Updated March 14, 2014, The latest Travel Warning for Mexico was updated by the US Department of State on December 8, 2016. In addition to the State Department warnings, the Center for Disease control has also released a Travel advisory for Mexico, regarding the Zika Virus for pregnant women. I'll take a look at the reality of that too. (Click here to read the most recent statistics on the Zika Virus in Mexico updated every Tuesday)
|Excerpts from the Official US State Department Warning for Mexico - December 8, 2016|
The U.S. Department of State warns U.S. citizens about the risk of traveling to certain parts of Mexico due to the activities of criminal organizations in those areas. U.S. citizens have been the victims of violent crimes, including homicide, kidnapping, carjacking, and robbery in various Mexican states. This Travel Warning replaces the Travel Warning for Mexico, issued April 15, 2016.
Gun battles between rival criminal organizations or with Mexican authorities have taken place on streets and in public places during broad daylight. The Mexican government dedicates substantial resources to protect visitors to major tourist destinations and has engaged in an extensive effort to counter criminal organizations that engage in narcotics trafficking and other unlawful activities throughout Mexico. There is no evidence that criminal organizations have targeted U.S. citizens based on their nationality. Resort areas and tourist destinations in Mexico generally do not see the level of drug-related violence and crime that are reported in the border region or in areas along major trafficking routes.
U.S. government personnel are prohibited from patronizing casinos, sportsbooks, or other gambling establishments in the states of Coahuila, Durango, Zacatecas, Aguascalientes, San Luis Potosi, Nuevo Leon, Tamaulipas, Jalisco, Colima, and Nayarit.
Kidnappings in Mexico take the following forms:
Traditional: the victim is physically abducted and held captive until a ransom is paid for release.
Express: the victim is abducted for a short time and commonly forced to withdraw money, usually from an ATM, then released.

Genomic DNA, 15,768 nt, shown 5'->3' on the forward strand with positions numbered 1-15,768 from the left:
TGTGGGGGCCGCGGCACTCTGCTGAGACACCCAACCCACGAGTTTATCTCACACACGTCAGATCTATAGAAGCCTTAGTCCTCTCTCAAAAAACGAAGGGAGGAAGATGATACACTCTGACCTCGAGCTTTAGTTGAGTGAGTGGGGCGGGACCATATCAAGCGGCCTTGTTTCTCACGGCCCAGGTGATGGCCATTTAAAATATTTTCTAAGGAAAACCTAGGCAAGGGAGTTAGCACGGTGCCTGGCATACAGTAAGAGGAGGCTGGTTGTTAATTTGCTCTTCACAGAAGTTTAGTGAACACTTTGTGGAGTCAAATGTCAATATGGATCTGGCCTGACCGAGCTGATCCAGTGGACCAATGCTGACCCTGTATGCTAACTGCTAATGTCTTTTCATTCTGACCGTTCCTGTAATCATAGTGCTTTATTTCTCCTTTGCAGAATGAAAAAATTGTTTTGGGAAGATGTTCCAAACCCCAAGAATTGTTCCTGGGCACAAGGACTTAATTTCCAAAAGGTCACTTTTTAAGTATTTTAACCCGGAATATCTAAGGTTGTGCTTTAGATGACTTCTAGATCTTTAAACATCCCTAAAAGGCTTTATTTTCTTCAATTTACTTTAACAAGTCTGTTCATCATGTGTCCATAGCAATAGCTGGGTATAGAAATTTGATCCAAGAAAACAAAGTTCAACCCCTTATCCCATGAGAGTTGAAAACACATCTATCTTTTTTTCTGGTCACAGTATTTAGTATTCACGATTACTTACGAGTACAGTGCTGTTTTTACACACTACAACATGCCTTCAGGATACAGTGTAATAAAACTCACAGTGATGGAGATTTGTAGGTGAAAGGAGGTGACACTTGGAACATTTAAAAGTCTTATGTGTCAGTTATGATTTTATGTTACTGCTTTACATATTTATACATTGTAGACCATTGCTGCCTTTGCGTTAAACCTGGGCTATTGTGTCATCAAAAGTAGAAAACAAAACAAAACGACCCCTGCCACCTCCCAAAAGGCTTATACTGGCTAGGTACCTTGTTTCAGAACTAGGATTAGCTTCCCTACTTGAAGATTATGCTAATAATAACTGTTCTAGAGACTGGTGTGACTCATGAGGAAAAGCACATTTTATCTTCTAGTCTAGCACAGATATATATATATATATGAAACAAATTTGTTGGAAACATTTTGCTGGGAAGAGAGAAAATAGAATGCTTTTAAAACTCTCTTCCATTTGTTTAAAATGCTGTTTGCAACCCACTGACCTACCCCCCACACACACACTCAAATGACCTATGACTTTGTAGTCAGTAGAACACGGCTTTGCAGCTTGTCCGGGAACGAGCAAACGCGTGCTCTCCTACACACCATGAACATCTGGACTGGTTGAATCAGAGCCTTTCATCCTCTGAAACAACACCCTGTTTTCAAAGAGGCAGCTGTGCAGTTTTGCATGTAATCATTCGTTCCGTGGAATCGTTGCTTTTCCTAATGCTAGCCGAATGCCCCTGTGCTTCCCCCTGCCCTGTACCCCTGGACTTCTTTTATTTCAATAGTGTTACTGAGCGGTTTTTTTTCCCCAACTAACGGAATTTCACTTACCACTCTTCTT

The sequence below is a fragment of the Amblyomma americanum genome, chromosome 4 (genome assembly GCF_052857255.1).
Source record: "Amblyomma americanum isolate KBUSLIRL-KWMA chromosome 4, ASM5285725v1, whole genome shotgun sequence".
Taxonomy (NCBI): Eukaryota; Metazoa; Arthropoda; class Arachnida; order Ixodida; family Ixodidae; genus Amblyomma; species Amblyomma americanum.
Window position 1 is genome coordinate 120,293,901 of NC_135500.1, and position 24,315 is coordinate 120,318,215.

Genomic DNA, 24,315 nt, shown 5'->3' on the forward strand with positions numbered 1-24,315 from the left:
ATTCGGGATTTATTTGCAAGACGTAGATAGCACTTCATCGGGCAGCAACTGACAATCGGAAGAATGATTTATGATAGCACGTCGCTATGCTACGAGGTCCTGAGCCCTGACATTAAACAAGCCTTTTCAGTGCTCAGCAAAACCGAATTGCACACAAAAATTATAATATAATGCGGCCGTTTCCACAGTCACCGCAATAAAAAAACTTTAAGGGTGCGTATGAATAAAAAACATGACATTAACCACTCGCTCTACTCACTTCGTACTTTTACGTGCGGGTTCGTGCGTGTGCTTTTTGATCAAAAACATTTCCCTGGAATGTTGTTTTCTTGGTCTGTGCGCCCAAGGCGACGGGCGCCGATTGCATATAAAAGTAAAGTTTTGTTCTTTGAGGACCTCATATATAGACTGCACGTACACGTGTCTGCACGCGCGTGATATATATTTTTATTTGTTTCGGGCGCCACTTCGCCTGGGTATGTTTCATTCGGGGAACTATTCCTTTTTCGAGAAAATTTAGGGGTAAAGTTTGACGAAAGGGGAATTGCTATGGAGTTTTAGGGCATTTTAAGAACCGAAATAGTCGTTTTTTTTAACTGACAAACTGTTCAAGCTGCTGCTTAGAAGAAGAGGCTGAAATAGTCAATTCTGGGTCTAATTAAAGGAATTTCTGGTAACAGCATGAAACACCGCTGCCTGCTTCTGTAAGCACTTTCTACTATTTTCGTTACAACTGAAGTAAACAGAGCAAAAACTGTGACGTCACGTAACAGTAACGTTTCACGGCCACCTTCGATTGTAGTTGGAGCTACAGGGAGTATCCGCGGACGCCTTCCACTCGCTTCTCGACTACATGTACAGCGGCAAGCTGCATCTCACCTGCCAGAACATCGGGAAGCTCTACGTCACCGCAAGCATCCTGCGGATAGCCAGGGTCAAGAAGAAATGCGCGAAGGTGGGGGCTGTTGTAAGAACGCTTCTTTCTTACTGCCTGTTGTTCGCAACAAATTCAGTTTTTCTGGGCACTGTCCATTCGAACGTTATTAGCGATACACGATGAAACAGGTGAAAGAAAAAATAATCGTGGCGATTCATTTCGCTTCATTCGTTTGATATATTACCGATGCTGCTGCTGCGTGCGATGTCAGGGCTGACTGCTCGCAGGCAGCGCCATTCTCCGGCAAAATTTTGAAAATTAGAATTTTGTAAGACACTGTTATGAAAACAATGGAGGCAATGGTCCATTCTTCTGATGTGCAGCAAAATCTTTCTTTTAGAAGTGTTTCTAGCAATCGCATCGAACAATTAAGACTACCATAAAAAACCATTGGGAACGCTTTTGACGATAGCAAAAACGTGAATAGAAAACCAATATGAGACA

Virtual: an extortion-by-deception scheme where a victim is contacted by phone and coerced by threats of violence to provide phone numbers of family and friends, and then isolated until the ransom is paid. Recently, hotel guests have been targets of such "virtual" kidnapping schemes.
U.S. citizens have been murdered in carjacking and highway robberies, most frequently at night and on isolated roads. Carjackers use a variety of techniques, including roadblocks, bumping/moving vehicles to force them to stop, and running vehicles off the road at high speeds. There are indications that criminals target newer and larger vehicles, but drivers of old sedans and buses coming from the United States are also targeted. U.S. government personnel are prohibited from intercity travel after dark in many areas of Mexico. U.S. citizens should use toll roads (cuotas) whenever possible. In remote areas, cell phone coverage is limited or non-existent.
The Mexican government has deployed federal police and military personnel throughout the country as part of its efforts to combat organized criminal groups. U.S. citizens traveling on Mexican roads and highways by car or bus may encounter government checkpoints, staffed by military or law enforcement personnel. In some places, criminal organizations have erected their own unauthorized checkpoints, at times wearing police and military uniforms, and have killed or abducted motorists who have failed to stop at them. You should cooperate at all checkpoints.
The year 2016 was a banner year for tourism in Baja California Sur and all of Mexico. Mexico remains one of the top 10 worldwide tourist destinations. All major airports on the Baja peninsula reported increased international travel. Cabo San Lucas remains the #1 tourist destination on the west coast of Mexico and La Paz and Cabo San Lucas were the only Mexican ports to have an increase in cruise ship passenger traffic.
More than 11 times more people will visit Mexico this year than visit England. Baja California Sur has 10 of the best beaches in Mexico on the Pacific side and Sea of Cortez side. You will find all of these beaches not only amazing places but safe as well.
Putting the Warning in Perspective
What is living on the edge dangerous to one person is the daily mundane to another, so I'll just look at the statistics and put them in perspective with daily life.